Pelmen felt as though his stomach was devouring his bowels. Glancing at his bag, he thought wistfully about the dried meat, which had been poisoned by the deadly fumes. What’s more, he was so thirsty! Elisan-Finella was going to have to find the strength to purify their last supply of water, or they would all perish.

Aching from the uncomfortable stone, Pelmen dragged himself wearily to his feet, then walked a few feeble steps before sitting back down again, repeating the process over and over several times before Astar rose, turning the sky a fiery red. One by one Xuven, Elisan-Finella, Lominan and Teleg awoke. Xuven’s side whiskers and beard had turned white, Elisan seemed to feel the weight of Finella leaning against her for the first time, Lominan, just a little smaller and thinner than the magicians, had a hardened face while Teleg’s look was still vacant. What a valiant team! Looking at Elisan with the full intensity of his despair, Pelmen handed her his water-skin.

She made a gesture of denial and Pelmen bent his spine, distraught. Xuven draped his arm over his nephew’s shoulders, meager comfort in the circumstances. Teleg’s nidepoux proving too weak to carry him again, Pelmen went to support his friend. Teleg walked falteringly. Only the melepek, although as hungry as the others, still showed its toughness by agreeing to carry both Elisan-Finella and Lominan on his back. They walked for hours, only stopping for short rest periods. While gathering tauntingly in the sky, the clouds refused to release the so precious water they contained. Gradually, the narrow pass became less barren. They passed a veguer’en stripped of its leaves—its mauve bulbs, bloated, no longer had the strength to breathe the air. Then they passed one of those cacti that contained an aqueous substance in their bulges. At the sight of the greenish tinge strewn with red dots on its trunk, Xuven forbade them to touch it. Pelmen said nothing, not even having the energy to argue, with his parched tongue sticking to his palate. A continuous diffuse buzzing had replaced the terrible stabbing pains from the previous day. Still ubiquitous, the smell of sulfur had stopped arousing the feeling of power just within reach. Pelmen’s last bits of will were his most valuable asset.

The path had bent, and they suddenly emerged in front of a plain of grass and lichens. It extended to infinity in the east, and to the west was dominated by peaks on familiar terms with heaven.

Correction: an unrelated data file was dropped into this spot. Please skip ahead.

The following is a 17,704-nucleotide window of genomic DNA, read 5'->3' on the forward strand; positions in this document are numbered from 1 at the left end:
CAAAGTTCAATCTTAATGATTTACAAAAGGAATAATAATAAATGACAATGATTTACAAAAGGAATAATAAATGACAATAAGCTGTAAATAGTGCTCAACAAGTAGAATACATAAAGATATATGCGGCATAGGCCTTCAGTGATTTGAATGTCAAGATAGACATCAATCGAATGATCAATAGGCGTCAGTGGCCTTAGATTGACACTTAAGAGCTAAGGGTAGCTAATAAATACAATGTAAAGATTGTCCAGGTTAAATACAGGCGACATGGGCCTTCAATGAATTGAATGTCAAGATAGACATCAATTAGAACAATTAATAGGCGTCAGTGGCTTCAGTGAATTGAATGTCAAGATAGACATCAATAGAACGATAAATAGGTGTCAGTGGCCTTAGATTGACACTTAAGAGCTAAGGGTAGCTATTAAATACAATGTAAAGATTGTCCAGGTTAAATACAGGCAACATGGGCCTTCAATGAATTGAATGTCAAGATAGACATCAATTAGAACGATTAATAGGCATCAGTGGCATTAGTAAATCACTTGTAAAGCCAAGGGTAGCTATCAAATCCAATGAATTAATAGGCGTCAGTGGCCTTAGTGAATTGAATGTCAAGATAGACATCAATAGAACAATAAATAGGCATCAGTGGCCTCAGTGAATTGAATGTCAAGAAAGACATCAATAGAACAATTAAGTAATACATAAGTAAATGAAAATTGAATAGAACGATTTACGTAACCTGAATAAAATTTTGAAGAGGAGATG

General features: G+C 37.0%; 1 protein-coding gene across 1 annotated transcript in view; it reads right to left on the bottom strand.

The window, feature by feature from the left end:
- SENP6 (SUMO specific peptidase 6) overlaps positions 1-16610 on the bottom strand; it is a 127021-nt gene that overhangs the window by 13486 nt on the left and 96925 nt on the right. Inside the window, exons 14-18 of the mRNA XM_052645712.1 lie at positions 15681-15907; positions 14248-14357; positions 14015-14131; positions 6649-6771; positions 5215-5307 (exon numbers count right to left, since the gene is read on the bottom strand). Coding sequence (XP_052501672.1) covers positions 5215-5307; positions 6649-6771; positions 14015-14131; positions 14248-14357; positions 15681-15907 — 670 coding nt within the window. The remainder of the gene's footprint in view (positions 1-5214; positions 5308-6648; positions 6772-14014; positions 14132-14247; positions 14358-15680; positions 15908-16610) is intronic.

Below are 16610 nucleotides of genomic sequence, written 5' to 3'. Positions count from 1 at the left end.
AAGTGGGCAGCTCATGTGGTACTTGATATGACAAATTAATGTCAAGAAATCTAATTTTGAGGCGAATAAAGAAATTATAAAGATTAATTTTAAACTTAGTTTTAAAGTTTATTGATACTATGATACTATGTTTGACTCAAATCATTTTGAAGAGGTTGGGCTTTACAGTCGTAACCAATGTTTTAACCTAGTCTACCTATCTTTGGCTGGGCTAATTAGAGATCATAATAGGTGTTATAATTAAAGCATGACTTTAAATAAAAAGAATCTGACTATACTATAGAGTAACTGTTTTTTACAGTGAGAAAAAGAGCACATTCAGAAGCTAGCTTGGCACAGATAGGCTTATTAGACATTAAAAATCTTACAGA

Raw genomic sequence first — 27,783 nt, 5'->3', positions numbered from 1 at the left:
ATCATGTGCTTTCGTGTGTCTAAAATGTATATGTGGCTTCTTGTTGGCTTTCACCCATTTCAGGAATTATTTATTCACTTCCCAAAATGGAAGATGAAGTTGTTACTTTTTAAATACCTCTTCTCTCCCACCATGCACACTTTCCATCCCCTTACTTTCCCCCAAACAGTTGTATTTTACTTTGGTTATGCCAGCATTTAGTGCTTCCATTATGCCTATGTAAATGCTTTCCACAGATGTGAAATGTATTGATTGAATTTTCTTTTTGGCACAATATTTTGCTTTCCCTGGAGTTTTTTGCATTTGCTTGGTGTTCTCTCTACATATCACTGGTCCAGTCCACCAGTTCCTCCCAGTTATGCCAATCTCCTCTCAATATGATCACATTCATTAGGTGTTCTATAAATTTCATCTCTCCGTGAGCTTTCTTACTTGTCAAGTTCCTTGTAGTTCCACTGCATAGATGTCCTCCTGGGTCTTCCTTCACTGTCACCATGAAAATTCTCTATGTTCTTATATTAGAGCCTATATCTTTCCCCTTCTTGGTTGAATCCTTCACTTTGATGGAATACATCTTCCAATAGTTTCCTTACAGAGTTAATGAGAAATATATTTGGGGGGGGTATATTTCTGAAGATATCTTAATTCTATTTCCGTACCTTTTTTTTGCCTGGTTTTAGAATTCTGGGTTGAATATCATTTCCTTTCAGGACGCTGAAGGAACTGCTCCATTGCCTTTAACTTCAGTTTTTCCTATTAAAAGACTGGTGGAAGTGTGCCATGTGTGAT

Pelmen fell to his knees, gaping. The Uncrossable Mountains. He could feel it in every fiber of his body, the breath of Aoles was powerful in the Windy Steppes. Swirling gusts swept the end of the narrow pass, reaching them weakened. Almost all of them were permeated with sulfur, but the effect of the fresh air flow on the hevelens was immediate, Pelmen rose and Xuven and Teleg straightened their shoulders. Finally, the supernatural heat that had dried their skin from the border of the Rift faded.

What month is it? wondered Pelmen. It must be at least the second of Aoles.

Teleg also seemed to awaken from a bad dream. Full of life again, he walked straight to Pelmen. Who did not know how to behave.

Alicene is not with us, he murmured. You lied to me.

Before Pelmen could answer, Teleg swung his fist at him, squarely hitting him in the jaw. Pelmen fell on his back while his nidepoux swerved, hissing. Half-conscious, he saw Teleg grab his necklace with both hands and throw it to the ground.

Pelmen leaned on his elbows and spat blood between coughing fits. It’s not possible... not possible. His jaw was a well of pain. Had Teleg’s training made him stronger? Or was Pelmen’s exhaustion holding him back? His head was still spinning when Teleg dealt a masterful slap on the rump of his nidepoux. The beast darted straight ahead, knocking over Xuven before he could use his gnarled wand. The second quadruped, freaked out, ran off in turn.

Teleg had started running in the opposite direction. Pelmen struggled to get up, glancing at the melepek. Led by Elisan-Finella, the animal turned too slowly. Fear was etched across Lominan’s face. Biting his lower lip, Pelmen grabbed his bow. A thorn in the leg should stop him. Teleg’s yellowish buckles jumped on his shoulders. Sorry to do this, but you’ve left me no choice... He had just notched when the buzzing inside his head grew louder. The air was suddenly unbreathable, and everything was rotten. He fell to his knees, gasping. As Teleg disappeared into the curve of the narrow pass, the stabbing pains began to overwhelm Pelmen’s consciousness.